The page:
The Languages of America in the 21st Century

Hosted by the Global Association of Promoting Swahili (GAPS or CHAUKIDU), African Languages Teachers Association (ALTA), National Council of Less Commonly Taught Languages (NCOLCTL)

The annual CHAUKIDU/ALTA/ NCOLCTL was held at the Hilton Hotel Washington Dulles Airport, on April 23-26, 2015

The National African Resource Center secretariat that is home to the executive director of both the ALTA and NCOLCTL highlights the less commonly taught languages in its conference, making many language instructors and stakeholders consider it a landmark annual event. It is especially so because of the wide number of topics covered; the gathering together of leading scholars and junior academics, policy makers at senior and junior levels, officials of global language institutions such as ACTFL, and language specialists from the private sector; and the opportunity for students at the PhD level to present their research.

The main focus of the conference was to encourage debate on issues of relevance for the less commonly taught languages. This year, the conference had more than 200 presentations. It also had at least 3 plenary speakers, more than 10 invited lecturers, and around 70 presenters in invited sessions and panels. The program covered virtually all areas within second language acquisition and applied linguistics in general: technology in language pedagogy, language learner motivation, learning styles, online language teaching, current research trends in LCTLs, American students of foreign languages, proficiency testing and evaluation, heritage language learners, teaching grammar in context, foreign languages and cultural proficiency, the film industry and language teaching, and many others. The full program, with downloadable files for most papers and presentations for the contributed and invited sessions and round tables, is available at

Some highlights of the conference

  1. In a case study paper that was presented about why Americans learn Arabic the paper tried to explore if cultural diversity has an effect to encourage Americans to learn Arabic as well as to know what the main motivation is of Americans to learn Arabic. The purpose of the study was to make the American students realize the importance of enhancing the cultural diversity initiatives taken by the society to learn Arabic. The research question of this research was “Why do Americans learn Arabic?” The findings from the study were that Americans’ motivation to learn the Arabic language are: cultural identity, academic purposes, and traveling abroad. The major problem that is faced by the American students in learning Arabic is based around which dialect they need to base on in order to use Arabic in both spoken and written forms. The second challenge was that Arabic is a diglossic language and there is a huge difference between formal and informal Arabic.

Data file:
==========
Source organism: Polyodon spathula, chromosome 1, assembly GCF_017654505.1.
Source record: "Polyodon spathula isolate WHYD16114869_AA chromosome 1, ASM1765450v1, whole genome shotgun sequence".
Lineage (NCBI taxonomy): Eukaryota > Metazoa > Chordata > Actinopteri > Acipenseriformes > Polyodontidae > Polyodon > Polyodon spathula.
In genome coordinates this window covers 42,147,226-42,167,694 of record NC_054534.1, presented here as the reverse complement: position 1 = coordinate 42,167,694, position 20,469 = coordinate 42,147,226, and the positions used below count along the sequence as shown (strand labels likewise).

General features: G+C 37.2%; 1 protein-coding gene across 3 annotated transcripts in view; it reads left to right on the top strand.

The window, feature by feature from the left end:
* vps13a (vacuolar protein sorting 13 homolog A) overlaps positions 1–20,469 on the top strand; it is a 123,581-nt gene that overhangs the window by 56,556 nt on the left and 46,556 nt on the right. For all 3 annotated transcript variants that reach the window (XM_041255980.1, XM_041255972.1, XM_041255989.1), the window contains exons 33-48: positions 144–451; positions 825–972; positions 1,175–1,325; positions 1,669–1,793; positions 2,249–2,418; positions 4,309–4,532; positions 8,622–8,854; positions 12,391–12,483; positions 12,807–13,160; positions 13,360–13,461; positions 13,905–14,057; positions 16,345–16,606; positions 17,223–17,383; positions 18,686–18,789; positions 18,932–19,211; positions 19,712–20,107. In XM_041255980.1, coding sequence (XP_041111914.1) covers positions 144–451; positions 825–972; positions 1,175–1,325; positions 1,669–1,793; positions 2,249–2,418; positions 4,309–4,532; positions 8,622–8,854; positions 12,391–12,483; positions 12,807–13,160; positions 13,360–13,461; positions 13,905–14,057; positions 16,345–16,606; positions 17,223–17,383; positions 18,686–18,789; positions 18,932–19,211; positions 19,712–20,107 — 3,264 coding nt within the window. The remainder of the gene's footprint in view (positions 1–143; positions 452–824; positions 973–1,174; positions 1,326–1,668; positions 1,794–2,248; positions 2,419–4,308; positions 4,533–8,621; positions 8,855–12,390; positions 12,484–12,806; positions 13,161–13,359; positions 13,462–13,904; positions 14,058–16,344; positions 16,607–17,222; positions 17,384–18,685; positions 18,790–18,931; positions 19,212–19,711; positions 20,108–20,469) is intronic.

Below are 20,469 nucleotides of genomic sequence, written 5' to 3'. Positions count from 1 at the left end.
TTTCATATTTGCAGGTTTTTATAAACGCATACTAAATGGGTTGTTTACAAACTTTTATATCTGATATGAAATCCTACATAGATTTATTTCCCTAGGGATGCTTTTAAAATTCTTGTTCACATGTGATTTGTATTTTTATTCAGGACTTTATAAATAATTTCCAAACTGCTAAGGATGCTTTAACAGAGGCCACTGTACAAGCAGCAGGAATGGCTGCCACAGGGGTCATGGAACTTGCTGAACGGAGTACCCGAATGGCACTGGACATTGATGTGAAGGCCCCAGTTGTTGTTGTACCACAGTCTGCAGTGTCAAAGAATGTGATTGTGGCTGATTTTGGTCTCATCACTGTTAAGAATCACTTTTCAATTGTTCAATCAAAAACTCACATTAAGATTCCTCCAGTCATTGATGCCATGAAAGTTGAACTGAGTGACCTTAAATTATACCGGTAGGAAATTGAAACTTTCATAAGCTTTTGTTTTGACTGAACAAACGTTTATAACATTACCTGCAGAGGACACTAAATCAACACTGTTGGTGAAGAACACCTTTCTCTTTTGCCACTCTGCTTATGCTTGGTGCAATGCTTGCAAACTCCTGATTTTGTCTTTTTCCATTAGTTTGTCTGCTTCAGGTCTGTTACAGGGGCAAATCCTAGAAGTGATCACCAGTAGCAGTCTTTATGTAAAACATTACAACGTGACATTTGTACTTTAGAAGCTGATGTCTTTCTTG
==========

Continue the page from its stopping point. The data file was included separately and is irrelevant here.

1. Another case study by a presenter from Indiana University looked at difficulties in teaching Less Commonly Taught Languages at a state university. Specifically, the researcher analyzed challenges faced by graduate students hired by that university’s Critical Languages Program when they provide instruction in such languages as Arabic, Portuguese, Russian, and Swahili. Data collected from interviews with these graduate students, as well as with the director of the program were analyzed using NVivo to identify phrases that suggest both common difficulties and possible strategies to overcome such difficulties. The outcomes provided insights to IU and other state universities on possible strategies to enhance the teaching of Less Commonly Taught Languages.